No matter how much you may dislike or hate the Red Sox, you have to hand it to them when it comes to "back against the wall" ALCS magic. It is hard to imagine a scenario more unlikely than down 3 games to 0, down a run in the 9th, with Mariano Rivera on the mound. Yet four years later, perhaps an equally improbable Houdini act had the Red Sox, on the brink of elimination, erasing a 7-0 7th inning deficit with four in the 7th, three more in the 8th, and one in the 9th to send the series back to Tampa.
In the post-mortems, Rays' manager Joe Maddon will have some difficult questions to answer. Why, with the Rays up 7-1 in the 7th, two on and two out, and David Ortiz at the plate, did he not opt for one of his left-handed relievers? This question came into focus even more sharply when J.P. Howell faced Ortiz in the 9th and struck him out - and that only after Ortiz, even representing the winning run, still tried to drop a bunt down the third base line. That's the matchup you want; instead Grant Balfour served up a three-run HR and the Sox were back in the game.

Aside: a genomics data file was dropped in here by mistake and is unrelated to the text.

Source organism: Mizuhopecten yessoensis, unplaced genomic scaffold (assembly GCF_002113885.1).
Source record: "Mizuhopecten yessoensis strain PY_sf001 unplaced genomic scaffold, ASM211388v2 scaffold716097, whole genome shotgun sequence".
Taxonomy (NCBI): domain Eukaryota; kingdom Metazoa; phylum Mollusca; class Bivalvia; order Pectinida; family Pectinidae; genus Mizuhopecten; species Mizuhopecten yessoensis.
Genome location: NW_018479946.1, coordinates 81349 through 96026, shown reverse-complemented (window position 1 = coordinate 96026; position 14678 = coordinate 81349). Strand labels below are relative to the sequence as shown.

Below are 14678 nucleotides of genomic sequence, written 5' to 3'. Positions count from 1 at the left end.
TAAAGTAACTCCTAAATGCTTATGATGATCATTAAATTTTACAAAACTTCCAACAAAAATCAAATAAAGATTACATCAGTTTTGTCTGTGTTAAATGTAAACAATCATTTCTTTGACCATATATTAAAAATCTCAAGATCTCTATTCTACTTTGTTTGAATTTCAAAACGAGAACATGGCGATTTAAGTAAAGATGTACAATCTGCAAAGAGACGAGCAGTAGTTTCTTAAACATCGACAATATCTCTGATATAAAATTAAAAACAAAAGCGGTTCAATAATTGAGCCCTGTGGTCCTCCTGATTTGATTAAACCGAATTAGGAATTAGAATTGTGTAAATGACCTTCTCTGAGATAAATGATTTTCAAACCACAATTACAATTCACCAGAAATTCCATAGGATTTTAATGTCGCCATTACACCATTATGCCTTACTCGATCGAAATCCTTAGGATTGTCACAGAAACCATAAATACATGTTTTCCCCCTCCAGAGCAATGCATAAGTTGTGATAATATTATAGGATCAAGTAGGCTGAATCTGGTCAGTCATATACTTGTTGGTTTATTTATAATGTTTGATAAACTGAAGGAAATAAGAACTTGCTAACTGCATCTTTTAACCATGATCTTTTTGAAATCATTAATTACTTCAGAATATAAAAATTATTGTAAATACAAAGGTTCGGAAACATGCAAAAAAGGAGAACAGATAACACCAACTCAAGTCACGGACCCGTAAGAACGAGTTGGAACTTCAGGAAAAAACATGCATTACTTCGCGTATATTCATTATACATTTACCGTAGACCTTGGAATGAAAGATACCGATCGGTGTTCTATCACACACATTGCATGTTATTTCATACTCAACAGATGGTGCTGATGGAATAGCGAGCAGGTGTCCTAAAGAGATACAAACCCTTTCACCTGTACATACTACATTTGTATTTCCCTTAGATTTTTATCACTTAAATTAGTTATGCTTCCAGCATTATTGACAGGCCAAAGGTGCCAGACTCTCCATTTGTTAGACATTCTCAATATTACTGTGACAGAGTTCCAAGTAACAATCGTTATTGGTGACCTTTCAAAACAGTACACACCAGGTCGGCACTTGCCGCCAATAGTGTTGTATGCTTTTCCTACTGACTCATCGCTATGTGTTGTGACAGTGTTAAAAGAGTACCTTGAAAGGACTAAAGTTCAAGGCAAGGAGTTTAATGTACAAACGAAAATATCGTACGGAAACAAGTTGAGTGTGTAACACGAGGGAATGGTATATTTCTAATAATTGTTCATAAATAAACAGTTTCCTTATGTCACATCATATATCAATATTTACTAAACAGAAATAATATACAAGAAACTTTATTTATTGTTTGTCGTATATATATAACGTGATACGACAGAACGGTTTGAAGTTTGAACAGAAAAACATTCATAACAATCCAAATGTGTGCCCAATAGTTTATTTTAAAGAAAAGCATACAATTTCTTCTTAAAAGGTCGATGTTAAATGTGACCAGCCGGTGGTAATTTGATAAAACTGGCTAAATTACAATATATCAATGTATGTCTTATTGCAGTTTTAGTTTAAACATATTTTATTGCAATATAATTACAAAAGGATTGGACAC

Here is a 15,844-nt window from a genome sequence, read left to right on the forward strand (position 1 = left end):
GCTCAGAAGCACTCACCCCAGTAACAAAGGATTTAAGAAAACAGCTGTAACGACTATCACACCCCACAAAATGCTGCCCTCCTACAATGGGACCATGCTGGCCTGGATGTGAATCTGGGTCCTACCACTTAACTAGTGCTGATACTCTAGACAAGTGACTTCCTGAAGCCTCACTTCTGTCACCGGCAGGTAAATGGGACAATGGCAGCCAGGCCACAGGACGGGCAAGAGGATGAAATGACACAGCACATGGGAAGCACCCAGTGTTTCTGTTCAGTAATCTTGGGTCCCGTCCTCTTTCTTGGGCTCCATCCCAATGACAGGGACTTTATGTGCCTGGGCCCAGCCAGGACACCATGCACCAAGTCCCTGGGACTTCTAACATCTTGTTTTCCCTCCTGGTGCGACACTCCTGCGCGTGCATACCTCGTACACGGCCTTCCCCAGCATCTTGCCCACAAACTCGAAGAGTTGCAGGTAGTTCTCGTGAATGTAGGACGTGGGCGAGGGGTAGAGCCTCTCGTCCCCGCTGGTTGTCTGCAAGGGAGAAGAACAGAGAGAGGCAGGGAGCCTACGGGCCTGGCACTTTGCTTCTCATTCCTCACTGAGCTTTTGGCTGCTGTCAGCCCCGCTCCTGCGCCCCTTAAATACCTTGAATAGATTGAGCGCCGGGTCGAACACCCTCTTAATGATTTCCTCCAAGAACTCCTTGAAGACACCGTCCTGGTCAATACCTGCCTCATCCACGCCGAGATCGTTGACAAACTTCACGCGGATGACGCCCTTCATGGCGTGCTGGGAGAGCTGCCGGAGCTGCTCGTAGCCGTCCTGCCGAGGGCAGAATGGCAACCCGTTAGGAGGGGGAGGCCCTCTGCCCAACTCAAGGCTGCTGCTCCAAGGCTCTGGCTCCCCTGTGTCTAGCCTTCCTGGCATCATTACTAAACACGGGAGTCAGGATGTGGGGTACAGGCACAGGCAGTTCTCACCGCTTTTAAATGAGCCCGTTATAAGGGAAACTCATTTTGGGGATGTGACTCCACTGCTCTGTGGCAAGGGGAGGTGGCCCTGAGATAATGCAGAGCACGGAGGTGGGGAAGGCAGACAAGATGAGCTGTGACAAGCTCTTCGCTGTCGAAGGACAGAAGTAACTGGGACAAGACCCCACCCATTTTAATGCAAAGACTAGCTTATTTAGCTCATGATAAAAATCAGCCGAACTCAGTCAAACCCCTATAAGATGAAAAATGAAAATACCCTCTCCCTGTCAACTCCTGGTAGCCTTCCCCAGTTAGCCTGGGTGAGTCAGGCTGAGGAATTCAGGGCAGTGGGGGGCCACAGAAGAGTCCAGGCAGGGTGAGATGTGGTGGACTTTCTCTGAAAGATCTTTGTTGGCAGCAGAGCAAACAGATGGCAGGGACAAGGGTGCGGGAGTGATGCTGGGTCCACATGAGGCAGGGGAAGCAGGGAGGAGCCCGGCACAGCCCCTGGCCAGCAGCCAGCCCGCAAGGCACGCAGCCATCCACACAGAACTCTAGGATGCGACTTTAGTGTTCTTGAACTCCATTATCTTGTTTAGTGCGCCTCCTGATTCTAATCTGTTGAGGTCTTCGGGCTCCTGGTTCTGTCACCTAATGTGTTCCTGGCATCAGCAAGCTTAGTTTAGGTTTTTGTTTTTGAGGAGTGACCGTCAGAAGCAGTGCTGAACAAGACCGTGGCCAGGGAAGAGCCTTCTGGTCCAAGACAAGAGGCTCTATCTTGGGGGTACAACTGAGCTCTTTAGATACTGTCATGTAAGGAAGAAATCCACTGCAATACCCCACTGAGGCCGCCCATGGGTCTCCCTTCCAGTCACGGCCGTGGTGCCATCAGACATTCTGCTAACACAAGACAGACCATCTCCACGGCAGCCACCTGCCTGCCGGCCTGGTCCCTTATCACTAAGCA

Then after the horse had just left the barn, Maddon went to his closer, Dan Wheeler, asking for a seven-out save - instead of asking middle relievers Howell or Chad Bradford to handle the innings they have handled well all series and all season.
It just seemed as if every time you looked, Maddon had made a move and the matchup favored Boston. Very odd, especially coming from a manager I have generally observed to be an especially astute tactician.
So a reluctant "hats off" to the Red Sox and a "go get 'em Saturday" to the Rays. At this moment, it's hard to say which team has the edge and which team should feel the pressure. The Rays let a big opportunity slip away tonight, and you don't always get two.